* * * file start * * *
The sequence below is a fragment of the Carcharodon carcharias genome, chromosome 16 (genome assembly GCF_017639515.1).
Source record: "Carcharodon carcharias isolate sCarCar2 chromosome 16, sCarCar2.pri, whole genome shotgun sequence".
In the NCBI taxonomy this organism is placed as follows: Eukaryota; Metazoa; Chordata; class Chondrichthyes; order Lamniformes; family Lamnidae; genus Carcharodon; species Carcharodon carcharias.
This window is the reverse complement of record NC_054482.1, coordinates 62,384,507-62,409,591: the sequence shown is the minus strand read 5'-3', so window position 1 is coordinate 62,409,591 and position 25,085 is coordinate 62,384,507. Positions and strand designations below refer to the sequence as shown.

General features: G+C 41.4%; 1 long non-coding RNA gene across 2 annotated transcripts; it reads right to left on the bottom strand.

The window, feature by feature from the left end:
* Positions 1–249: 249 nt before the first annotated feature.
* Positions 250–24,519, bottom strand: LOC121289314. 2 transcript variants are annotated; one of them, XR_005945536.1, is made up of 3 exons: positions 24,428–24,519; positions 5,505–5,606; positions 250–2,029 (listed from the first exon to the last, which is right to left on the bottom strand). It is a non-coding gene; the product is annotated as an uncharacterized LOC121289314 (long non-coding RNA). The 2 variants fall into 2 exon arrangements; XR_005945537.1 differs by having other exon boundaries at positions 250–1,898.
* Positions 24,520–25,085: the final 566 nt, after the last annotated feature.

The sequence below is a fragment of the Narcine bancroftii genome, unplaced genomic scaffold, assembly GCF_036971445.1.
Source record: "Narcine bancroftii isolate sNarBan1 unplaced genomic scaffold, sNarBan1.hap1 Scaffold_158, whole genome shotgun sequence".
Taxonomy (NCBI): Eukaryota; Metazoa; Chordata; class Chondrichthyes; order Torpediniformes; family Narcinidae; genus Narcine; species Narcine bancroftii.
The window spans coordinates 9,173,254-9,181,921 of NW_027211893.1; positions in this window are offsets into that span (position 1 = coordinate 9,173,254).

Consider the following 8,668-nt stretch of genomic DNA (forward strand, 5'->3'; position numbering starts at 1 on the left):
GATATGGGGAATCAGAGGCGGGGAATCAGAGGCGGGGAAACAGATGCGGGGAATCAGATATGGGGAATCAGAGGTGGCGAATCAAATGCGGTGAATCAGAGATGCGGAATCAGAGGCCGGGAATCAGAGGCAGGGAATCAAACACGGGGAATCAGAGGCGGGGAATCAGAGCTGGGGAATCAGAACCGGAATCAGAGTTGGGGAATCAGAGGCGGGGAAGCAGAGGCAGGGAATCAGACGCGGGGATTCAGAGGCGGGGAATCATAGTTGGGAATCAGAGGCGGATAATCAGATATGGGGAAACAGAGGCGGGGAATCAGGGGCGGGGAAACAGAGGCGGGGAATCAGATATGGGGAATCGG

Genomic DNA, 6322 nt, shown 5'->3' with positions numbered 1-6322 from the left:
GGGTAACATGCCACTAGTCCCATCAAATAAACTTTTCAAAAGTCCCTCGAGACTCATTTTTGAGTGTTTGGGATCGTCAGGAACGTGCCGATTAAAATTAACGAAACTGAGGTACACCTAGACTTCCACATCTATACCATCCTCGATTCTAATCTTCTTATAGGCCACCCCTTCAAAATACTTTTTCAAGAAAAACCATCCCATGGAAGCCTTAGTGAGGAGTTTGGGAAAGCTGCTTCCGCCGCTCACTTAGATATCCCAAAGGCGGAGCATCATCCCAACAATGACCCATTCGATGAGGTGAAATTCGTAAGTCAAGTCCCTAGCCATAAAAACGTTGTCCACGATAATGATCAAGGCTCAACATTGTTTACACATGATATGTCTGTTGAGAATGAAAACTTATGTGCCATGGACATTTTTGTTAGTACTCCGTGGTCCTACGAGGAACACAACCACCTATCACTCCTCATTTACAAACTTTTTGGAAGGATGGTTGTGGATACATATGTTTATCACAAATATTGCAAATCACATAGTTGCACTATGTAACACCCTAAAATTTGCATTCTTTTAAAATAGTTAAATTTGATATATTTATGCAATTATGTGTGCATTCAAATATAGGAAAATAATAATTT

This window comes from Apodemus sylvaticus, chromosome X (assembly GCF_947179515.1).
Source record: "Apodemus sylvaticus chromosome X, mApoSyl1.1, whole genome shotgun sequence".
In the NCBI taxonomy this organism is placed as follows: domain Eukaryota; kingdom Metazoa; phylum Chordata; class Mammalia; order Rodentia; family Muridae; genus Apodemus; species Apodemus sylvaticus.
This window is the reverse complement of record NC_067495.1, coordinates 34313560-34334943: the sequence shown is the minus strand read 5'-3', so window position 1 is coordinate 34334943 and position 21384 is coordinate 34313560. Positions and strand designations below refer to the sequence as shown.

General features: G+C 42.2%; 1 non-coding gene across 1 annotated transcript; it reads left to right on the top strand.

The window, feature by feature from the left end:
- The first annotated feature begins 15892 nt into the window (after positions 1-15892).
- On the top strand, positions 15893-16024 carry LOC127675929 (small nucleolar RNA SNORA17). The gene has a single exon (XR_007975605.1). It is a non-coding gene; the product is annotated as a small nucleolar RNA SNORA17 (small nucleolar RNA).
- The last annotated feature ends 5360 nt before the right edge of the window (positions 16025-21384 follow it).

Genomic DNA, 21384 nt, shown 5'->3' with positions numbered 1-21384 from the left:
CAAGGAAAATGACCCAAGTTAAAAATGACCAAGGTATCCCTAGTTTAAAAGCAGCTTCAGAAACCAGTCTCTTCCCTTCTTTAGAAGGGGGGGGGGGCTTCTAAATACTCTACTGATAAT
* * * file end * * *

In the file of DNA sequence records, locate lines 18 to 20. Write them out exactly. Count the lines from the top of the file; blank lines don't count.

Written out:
This window comes from Apodemus sylvaticus, chromosome X (assembly GCF_947179515.1).
Source record: "Apodemus sylvaticus chromosome X, mApoSyl1.1, whole genome shotgun sequence".
In the NCBI taxonomy this organism is placed as follows: domain Eukaryota; kingdom Metazoa; phylum Chordata; class Mammalia; order Rodentia; family Muridae; genus Apodemus; species Apodemus sylvaticus.